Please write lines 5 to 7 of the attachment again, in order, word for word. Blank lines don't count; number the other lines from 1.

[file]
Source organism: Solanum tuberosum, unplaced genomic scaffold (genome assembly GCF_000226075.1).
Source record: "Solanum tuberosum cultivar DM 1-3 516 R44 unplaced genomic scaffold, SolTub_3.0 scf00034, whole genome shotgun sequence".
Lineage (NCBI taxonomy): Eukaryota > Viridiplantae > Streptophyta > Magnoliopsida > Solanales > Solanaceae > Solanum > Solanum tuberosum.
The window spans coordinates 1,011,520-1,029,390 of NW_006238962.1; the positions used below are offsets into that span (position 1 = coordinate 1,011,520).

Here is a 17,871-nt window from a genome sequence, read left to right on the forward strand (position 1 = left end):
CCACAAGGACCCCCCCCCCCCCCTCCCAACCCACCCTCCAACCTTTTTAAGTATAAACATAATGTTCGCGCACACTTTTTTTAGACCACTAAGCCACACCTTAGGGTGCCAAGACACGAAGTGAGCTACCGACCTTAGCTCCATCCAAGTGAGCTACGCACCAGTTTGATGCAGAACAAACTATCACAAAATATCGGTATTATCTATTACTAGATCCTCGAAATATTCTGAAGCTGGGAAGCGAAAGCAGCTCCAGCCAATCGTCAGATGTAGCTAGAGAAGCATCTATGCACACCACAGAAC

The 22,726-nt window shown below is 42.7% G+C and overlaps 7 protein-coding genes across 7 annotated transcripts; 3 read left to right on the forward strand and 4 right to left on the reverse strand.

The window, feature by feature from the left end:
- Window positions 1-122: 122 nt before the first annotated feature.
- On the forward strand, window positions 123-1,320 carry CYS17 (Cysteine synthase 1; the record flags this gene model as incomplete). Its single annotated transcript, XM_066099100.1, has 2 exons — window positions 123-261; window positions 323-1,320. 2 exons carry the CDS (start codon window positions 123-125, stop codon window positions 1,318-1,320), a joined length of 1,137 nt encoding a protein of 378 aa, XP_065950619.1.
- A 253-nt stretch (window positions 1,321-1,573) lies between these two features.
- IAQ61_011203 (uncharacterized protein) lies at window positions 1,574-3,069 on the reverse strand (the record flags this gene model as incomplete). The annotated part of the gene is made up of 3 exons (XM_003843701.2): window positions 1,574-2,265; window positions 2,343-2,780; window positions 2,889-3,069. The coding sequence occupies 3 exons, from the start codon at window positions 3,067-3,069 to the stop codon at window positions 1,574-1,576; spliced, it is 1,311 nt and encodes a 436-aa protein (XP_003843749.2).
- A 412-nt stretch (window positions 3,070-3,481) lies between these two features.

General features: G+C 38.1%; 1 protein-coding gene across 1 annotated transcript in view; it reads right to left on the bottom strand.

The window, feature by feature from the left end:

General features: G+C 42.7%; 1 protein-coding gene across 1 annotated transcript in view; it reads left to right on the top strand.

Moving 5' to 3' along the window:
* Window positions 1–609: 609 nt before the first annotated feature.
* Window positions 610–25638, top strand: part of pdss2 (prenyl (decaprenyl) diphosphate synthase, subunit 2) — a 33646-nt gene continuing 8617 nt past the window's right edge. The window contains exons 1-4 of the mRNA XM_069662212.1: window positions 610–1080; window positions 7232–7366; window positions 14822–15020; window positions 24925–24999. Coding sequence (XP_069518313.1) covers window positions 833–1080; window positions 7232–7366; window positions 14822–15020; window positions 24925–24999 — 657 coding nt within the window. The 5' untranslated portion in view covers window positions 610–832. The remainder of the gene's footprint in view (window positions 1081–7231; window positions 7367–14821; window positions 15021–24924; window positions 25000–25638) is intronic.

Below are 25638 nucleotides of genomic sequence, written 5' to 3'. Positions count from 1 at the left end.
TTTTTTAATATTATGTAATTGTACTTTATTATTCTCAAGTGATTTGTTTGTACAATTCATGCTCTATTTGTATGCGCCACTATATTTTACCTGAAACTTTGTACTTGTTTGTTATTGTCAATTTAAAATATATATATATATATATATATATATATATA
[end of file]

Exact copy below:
Here is a 17,871-nt window from a genome sequence, read left to right on the forward strand (position 1 = left end):
CCACAAGGACCCCCCCCCCCCCCTCCCAACCCACCCTCCAACCTTTTTAAGTATAAACATAATGTTCGCGCACACTTTTTTTAGACCACTAAGCCACACCTTAGGGTGCCAAGACACGAAGTGAGCTACCGACCTTAGCTCCATCCAAGTGAGCTACGCACCAGTTTGATGCAGAACAAACTATCACAAAATATCGGTATTATCTATTACTAGATCCTCGAAATATTCTGAAGCTGGGAAGCGAAAGCAGCTCCAGCCAATCGTCAGATGTAGCTAGAGAAGCATCTATGCACACCACAGAAC

The 22,726-nt window shown below is 42.7% G+C and overlaps 7 protein-coding genes across 7 annotated transcripts; 3 read left to right on the forward strand and 4 right to left on the reverse strand.